If you have a printer that needs a specific IP, and you have set it up in some internal configuration page, then it will request THAT IP. As long as the router didn't give it out already, you're fine.

              I would re-assess why you need static IPs. For most LANs, they are completely superfluous. I use them in my own LAN, but I'm a networking geek.
              Gordon Currie
              Phosphor Media - "Your Success is our Business"

              Improve Your Customer Service | Get MORE Customers | Edit Any Document Easily | Free Modules | Follow Us on Facebook
              phosphormedia.com

              Comment


              • Thanks Gordon. That's what I needed to know.

                I am using them because in the past I've had occasional problems with the laptops and other network devices that go home and come back, server restarts where there would be an IP conflict when they came back up, some automated backups, sometimes the quickbooks server would have a conflict too etc. Usually it was an easy fix - just /flushdns reboot or whatever but my assignments aren't limited to IT so I'm usually buried with graphic design, trade show stuff, the Miva store etc and I find that I just get less people calling out to me about connection problems with the key devices are on static. Might be different now as I've done the static for a few years now, but not wanting to risk adding additional grief to my day. :)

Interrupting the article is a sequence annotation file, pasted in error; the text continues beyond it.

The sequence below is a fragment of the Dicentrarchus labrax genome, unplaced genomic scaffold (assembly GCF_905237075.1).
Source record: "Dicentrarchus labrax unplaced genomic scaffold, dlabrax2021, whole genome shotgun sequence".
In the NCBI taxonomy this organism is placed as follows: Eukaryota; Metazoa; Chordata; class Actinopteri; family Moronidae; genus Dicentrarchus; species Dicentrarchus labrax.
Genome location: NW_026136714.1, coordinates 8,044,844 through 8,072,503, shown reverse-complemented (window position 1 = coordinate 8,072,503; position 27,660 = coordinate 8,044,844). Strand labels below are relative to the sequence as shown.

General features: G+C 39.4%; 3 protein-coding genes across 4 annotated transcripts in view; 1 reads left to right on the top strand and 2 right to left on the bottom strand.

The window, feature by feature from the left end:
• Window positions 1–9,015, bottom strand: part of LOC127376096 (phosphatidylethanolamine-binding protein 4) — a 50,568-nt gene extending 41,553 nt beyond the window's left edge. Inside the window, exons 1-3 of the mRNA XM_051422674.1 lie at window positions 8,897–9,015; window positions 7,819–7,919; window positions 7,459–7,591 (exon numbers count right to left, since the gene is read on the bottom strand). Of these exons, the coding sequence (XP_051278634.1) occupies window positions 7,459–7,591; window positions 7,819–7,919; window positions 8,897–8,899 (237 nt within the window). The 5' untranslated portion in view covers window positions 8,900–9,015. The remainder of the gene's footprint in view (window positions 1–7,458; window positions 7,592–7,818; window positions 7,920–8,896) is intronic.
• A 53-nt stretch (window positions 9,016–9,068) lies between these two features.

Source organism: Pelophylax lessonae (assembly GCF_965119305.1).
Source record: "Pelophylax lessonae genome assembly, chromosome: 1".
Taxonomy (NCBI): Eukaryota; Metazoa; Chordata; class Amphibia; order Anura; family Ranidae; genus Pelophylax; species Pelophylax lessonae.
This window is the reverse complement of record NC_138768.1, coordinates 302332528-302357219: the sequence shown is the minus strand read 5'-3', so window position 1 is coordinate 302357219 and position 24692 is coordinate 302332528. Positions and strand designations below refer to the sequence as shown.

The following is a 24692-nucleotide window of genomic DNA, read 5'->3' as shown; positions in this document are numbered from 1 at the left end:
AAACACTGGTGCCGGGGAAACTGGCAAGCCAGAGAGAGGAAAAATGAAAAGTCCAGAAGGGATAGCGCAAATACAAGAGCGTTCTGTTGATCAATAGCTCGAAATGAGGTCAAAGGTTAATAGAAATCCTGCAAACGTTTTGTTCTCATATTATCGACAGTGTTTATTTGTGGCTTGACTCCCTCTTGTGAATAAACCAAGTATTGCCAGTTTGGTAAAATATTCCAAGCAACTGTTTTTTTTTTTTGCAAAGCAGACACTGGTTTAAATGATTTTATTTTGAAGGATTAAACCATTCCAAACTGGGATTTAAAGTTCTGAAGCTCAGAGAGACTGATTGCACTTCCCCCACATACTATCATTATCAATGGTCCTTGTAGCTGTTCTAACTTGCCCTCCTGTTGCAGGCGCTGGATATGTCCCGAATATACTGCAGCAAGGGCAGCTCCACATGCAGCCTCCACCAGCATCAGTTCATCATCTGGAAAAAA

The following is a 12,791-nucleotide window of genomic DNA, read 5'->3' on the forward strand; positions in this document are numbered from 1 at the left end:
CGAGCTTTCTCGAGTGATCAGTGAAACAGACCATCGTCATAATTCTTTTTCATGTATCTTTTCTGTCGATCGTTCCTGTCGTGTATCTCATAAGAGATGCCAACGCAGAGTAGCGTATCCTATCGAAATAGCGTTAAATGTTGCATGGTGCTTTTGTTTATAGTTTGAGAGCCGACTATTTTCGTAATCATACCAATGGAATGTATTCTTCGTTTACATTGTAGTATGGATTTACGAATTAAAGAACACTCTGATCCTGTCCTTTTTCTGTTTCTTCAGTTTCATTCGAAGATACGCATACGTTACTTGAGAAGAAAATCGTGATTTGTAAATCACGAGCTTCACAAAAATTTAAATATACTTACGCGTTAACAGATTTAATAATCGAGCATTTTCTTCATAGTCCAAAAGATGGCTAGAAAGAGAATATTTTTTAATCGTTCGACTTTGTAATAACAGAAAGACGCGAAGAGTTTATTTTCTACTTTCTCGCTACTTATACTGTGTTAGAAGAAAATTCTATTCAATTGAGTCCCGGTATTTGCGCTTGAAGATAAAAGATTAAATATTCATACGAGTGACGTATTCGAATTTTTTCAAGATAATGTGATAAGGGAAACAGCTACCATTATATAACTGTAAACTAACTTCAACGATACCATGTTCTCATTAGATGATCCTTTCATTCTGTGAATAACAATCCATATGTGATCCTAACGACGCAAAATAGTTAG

Thanks for the detailed response.

                Comment


                • Unintelligent switch would be exactly what you need; the router will continue handing out addresses via DHCP, and the upstream device (possibly the router itself) would simply learn that several devices' ethernet addresses are downstream on that one single port. The dumb switch will forward frames in and out of its ports depending on what device they're intended for. You can continue to do static and the DHCP-based systems will be able to access them; static for printers is quite common on corporate networks as there is often a need to get into their web interfaces for management tasks.
                  David Hubbard
                  CIO
                  Miva
                  [email protected]
                  http://www.miva.com

                  Comment


                  • sheesh...much easier just to get a 12 year old...bonus when they grow up and get a job that can support YOU :)
                    Bruce Golub
                    Phosphor Media - "Your Success is our Business"

                    Improve Your Customer Service | Get MORE Customers | Edit CSS/Javascript/HTML Easily | Make Your Site Faster | Get Indexed by Google | Free Modules | Follow Us on Facebook
                    phosphormedia.com

                    Comment

                    Working...
                    X

                    This website uses cookies to identify visitors, track visitors to our website, store login session information and to remember your user preferences. By continuing to use this site you agree to our use of cookies. Learn More.

                    This website uses cookies. By continuing to use this site you agree to our use of cookies. Learn More.

                    Accept